After the rain chased me away from the Flatirons, I headed north, in search of another rocky landmark that overlooks Boulder, Colorado. Remarkably, just a couple of miles away, the sun was out, shining brightly on the Utah-esque outcropping of sandstone that towers above downtown.
Boulder’s Red Rocks are relatively small, if you compare them to the other features in the area, like the Flatirons. But they’re still impressive, and they provide a not-too-difficult, not-too-time-consuming hike. A network of trails crisscrosses the area, with one path that even takes you in between the red fins.
I parked at the Centennial Trailhead, which is located at the mouth of Sunshine Canyon. There is another parking area off Boulder Canyon Drive, at the west end of Pearl Street. Whichever trailhead you choose, it’s only about 1/2 mile to the other, and the Red Rocks lie in between.
From the Centennial Trailhead, though, it’s hard to tell that there’s anything special nearby. You can’t see the Red Rocks from the trailhead — instead, you have to climb up a hill to a small ridge. There are several trails, so you’ll just have to guess at the right one. Once you reach the top of the ridge, you still can’t see the Red Rocks, but at least there’s a trail marker to reassure you.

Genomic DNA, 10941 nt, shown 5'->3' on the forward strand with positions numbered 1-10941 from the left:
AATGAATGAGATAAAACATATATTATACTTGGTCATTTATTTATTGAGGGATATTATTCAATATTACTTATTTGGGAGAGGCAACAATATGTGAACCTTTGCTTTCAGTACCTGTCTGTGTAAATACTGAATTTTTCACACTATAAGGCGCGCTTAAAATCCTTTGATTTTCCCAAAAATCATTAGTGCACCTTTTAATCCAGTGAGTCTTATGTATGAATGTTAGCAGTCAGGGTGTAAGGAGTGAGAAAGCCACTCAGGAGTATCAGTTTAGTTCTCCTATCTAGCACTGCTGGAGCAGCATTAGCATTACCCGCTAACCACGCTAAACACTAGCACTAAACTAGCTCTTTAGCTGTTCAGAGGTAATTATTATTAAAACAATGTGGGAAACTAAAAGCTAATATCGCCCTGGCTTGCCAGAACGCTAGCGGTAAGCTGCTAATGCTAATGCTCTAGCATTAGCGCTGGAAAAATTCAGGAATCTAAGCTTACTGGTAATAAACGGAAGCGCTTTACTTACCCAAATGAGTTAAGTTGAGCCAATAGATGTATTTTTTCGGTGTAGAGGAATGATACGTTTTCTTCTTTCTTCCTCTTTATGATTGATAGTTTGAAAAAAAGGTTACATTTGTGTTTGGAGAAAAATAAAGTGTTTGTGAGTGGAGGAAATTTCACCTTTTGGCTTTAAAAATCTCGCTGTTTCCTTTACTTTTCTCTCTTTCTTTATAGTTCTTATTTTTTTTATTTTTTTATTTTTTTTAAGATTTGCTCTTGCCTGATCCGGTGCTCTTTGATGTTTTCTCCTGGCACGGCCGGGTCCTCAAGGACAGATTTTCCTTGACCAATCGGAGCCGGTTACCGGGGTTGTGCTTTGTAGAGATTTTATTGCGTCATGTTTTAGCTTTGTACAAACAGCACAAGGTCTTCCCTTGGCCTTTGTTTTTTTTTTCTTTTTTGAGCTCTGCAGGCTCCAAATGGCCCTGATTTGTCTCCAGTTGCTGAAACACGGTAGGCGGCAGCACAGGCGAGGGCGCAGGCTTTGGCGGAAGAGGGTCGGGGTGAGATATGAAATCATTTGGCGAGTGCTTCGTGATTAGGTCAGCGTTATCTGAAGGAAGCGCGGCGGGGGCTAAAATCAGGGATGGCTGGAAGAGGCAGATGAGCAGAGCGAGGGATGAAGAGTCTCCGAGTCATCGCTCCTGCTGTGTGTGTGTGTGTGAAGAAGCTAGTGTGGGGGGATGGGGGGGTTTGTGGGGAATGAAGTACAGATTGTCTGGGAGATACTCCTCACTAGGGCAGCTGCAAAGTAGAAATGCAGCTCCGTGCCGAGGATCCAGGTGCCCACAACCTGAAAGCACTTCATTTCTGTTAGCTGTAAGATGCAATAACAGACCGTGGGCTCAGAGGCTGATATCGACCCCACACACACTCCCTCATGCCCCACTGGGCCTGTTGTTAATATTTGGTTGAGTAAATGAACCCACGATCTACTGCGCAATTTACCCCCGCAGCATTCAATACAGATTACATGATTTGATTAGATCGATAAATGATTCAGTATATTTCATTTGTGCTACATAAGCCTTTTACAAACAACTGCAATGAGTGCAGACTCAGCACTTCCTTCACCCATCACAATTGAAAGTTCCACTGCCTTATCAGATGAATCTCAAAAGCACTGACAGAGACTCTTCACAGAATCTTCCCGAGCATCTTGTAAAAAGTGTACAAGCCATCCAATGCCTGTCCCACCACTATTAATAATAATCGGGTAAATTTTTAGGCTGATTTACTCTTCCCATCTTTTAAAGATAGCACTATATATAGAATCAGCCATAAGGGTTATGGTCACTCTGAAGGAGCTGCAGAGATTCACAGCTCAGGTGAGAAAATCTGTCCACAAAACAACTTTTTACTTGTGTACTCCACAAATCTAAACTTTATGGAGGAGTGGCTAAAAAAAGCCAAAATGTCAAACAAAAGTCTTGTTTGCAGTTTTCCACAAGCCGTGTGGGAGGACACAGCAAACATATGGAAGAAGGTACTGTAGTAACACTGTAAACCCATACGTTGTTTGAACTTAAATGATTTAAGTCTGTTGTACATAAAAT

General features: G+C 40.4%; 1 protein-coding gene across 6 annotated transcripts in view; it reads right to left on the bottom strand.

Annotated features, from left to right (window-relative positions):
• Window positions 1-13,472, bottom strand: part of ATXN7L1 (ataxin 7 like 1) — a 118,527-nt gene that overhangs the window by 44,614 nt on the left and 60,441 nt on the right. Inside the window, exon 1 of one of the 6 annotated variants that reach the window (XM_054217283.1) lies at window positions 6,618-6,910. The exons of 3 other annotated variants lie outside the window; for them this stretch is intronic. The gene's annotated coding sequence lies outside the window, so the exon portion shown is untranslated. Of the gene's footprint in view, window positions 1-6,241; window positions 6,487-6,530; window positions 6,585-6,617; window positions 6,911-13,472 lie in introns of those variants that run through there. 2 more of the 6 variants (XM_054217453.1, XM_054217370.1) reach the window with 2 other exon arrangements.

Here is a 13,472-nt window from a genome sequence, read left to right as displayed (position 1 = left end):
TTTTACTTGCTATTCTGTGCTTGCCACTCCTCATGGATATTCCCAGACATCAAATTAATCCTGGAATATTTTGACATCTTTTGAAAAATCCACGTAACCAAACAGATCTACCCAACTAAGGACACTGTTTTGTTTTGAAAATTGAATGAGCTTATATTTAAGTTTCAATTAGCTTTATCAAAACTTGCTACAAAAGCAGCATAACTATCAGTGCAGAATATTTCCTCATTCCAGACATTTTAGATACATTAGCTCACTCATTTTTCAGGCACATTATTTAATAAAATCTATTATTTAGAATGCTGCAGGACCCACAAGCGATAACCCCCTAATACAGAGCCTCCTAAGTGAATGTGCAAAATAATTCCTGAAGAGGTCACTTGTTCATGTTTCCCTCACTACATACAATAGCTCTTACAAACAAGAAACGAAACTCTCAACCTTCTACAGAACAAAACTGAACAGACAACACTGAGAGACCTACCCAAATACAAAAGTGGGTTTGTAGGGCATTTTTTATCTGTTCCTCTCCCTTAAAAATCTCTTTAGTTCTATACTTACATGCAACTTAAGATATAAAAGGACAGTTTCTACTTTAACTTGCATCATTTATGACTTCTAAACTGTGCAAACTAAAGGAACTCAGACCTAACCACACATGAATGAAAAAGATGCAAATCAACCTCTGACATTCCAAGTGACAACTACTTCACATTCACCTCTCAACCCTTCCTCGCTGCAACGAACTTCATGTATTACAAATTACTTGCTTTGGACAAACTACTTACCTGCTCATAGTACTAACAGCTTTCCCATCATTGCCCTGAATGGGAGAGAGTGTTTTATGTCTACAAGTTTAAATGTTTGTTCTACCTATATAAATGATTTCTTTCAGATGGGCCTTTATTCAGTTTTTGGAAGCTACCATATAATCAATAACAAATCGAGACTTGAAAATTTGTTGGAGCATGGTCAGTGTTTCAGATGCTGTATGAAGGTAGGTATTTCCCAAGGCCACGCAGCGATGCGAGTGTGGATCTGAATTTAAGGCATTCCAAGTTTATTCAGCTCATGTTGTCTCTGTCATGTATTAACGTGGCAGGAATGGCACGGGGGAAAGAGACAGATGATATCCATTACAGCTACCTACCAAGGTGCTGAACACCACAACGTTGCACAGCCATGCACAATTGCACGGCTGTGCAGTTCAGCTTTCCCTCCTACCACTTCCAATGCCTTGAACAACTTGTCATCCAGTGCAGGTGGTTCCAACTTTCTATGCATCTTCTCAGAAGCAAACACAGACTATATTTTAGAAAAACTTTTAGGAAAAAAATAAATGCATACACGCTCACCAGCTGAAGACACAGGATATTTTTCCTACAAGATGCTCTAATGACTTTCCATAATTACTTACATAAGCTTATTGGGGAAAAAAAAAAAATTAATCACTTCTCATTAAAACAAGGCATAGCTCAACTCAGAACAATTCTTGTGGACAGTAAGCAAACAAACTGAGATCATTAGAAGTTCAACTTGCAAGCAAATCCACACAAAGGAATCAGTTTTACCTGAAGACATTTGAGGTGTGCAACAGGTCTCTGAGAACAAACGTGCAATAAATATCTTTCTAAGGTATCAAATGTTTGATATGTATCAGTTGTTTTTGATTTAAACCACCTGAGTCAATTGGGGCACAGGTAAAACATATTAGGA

Head up that hill, and in moments, you’ll see the rocks. From there, it’s your choice where you go. Trails circle around the rocks, and cross through the middle. Wander around at your leisure.
For some perspective on exactly where we’re at, take a look in the distance. You can see the distinctive tip of the First Flatiron, just a couple of miles away. In between there and here, is the foot of Flagstaff Mountain, and the mouth of Boulder Canyon is directly below.
You can easily scramble around on these rocks, and more experienced climbers can tackle several technical climbing routes.
Directly in front of the Red Rocks, there’s a cliff, which provides a good viewpoint for staring out at Boulder.
Walking around the Red Rock fins will only take an hour or so — depending on how quickly or slowly you decide to enjoy them. But there are a couple of other challenges nearby. Looking north, you’ll see Mount Sanitas. A loop trail leads to the top, then drops down into a picturesque valley (in between Mount Sanitas and Dakota Ridge), before returning to the Centennial Trailhead. It’s about 3 miles, round-trip.
I probably should have hiked up Mount Sanitas. Instead, I took a spur trail behind the Red Rocks, that led up Anemone Hill. I’ll tell you more about it, on the next page.
Here’s a time-lapse, dash-cam video of the drive into Boulder, out Baseline Road to Chautaqua and the Flatirons, then through town and out Sunshine Canyon: